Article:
Archive for January, 2008

Article: Many Struggle With How To Care For Aging Parents

Thursday, January 31st, 2008

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Article: What Would the Presidential Candidates Do to Make Long-Term Care More Affordable?

Wednesday, January 30th, 2008

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Article: Looking at continuing-care communities

Tuesday, January 29th, 2008

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Article: Is LTC Insurance a Good Idea?

Tuesday, January 29th, 2008

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Article: Keasler And Burroughs: Strategy To Fund Long Term Care Today

Tuesday, January 29th, 2008

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Article: Long Term Care Leader Urges Focus On A National Health Care Crisis :

Tuesday, January 29th, 2008

Statement of Bruce Yarwood, President & CEO
American Health Care Association & National Center for Assisted Living

Contact: Susan Feeney
(202) 898-6333

FOR IMMEDIATE RELEASE

1/28/2008

“During his annual State of the Union Address, the American Health Care Association and National Center for Assisted Living urge President Bush to highlight the critical issue of long term care and the need for reform in order to ensure continued high quality care and services for our frail, elderly and disabled Americans. This is a rare opportunity for the President to raise awareness and exhibit leadership on an issue that directly impacts the lives and care for our parents and grandparents today, but also for the Baby Boomer generation who will require such long term care services in the not too distant future.”

“In addition to comprehensive reform, it is incumbent upon policy leaders to take actions now to address the economic downturn which impacts all aspects of our society, including long term care providers. Therefore, in making a final decision regarding the key components of the pending economic stimulus package, we respectfully urge the Administration to heed a growing number of leading Republican and Democratic Governors and Members of Congress who, like us, believe that a temporary increase in states’ federal Medical assistance percentage (FMAP) would serve as a needed insurance policy to protect vulnerable seniors’ care as states brace for an economic downturn.”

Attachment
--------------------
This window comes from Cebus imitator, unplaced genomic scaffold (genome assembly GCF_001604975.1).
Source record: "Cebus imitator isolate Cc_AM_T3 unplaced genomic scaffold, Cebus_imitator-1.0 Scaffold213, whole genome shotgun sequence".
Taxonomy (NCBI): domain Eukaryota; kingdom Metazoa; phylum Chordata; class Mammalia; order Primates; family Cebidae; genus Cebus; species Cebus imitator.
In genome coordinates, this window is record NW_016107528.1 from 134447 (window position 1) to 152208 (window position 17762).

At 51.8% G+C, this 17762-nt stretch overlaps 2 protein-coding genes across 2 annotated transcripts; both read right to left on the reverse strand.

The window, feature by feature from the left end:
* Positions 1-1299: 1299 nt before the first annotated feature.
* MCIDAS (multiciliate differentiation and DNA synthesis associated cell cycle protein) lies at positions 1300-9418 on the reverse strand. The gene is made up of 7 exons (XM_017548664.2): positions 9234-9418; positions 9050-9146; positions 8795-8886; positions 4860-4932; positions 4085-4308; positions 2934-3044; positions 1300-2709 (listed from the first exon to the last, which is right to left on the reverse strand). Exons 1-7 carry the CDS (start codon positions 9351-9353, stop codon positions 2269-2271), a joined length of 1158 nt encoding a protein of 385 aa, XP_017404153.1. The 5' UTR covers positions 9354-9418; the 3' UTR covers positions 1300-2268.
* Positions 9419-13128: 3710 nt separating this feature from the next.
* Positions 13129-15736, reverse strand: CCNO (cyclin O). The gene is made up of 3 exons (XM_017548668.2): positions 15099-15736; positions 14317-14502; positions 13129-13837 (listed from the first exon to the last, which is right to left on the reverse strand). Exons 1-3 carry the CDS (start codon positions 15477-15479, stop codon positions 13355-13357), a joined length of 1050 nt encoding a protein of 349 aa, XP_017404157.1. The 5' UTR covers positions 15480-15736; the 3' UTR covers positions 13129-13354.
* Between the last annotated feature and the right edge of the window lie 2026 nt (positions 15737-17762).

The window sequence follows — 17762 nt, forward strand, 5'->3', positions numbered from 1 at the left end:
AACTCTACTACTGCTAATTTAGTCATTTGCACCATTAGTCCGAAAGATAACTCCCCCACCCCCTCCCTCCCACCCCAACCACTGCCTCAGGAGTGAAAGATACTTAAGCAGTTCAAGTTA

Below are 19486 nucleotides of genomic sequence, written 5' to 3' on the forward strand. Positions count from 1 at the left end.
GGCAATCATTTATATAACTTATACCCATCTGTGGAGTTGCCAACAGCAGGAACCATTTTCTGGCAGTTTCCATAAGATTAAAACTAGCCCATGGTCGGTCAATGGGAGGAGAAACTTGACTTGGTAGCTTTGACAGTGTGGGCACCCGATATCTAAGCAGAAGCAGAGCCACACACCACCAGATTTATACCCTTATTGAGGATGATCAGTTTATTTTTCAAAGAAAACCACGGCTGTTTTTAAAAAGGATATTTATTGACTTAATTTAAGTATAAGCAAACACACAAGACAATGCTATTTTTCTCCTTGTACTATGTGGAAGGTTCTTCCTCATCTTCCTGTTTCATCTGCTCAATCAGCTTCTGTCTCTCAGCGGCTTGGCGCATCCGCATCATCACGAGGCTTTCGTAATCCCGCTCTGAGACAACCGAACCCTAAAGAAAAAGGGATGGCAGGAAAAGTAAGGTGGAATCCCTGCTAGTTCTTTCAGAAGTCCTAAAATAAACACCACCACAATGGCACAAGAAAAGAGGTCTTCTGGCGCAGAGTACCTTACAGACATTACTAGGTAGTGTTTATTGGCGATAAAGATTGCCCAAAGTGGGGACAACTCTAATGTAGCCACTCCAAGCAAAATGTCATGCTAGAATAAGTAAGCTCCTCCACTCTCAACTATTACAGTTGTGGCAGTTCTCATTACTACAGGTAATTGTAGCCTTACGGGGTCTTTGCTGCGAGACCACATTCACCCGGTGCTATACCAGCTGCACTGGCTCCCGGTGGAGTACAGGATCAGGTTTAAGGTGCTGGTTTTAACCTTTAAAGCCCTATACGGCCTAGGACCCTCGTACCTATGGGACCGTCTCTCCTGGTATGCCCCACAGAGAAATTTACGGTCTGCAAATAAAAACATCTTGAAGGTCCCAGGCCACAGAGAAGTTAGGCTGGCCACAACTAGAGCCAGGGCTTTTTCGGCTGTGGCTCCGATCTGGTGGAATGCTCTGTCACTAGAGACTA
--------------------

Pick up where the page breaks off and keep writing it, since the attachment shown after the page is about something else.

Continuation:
The American Health Care Association represents nearly 11,000 non-profit and proprietary facilities dedicated to continuous improvement in the delivery of professional and compassionate care provided daily by millions of caring employees to 1.5 million of our nation’s frail, elderly and disabled citizens who live in nursing facilities, assisted living residences, subacute centers and homes for persons with mental retardation and developmental disabilities. For more information, please visit www.ahca.org.

Article: Grassley wants probe into states’ handling of care complaints, from McKnight’s LTC News & Assisted Living

Tuesday, January 29th, 2008

Sen. Charles Grassley (R-IA) has called for a national investigation into the way states handle complaints of poor nursing care. He acted after receiving a serious complaint regarding a nursing/rehab center from a constituent.

The senator said that an investigation into a negligence claim by the Iowa Department of Inspections and Appeals was “wholly inadequate.” Sandra Bickley, the daughter of a nursing home resident, complained because she believed her mother was poorly treated in a nursing home in Waterloo, and the department found no problems with the care.

Grassley is asking the Government Accountability Office to look at all state agencies like the Iowa Department of Inspections and Appeals and how they respond to nursing home related complaints. He also is asking the Centers for Medicare & Medicaid Services to give him four years of reports dealing with state inspections.

Article: Senators may add rebates for seniors in stimulus package, from McKnight’s LTC News & Assisted Living

Tuesday, January 29th, 2008

Under pressure from labor and senior groups, Democratic senators are pushing to add rebates for seniors living off Social Security to an economic stimulus package.

The House and president last week agreed on a proposal to provide rebates to 117 million families and give businesses $50 billion in incentives to invest in new plants and equipment. AARP reportedly said that the $150 billion House package leaves out some 20 million seniors.

The Senate Finance Committee could meet to discuss a new draft of the proposal on Wednesday. So far, the proposal does not include an increase to states’ Federal Medical Assistance Percentage (FMAP). The American Health Care Association, a nursing home lobbying group, has publicly expressed its interest in such an increase to help ensure seniors’ access to Medicaid during a possible downturn in the economy.

Article: Eldercare change: Get folks out of wheelchairs

Monday, January 28th, 2008

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Article: Finding The Money For Ltci

Sunday, January 27th, 2008

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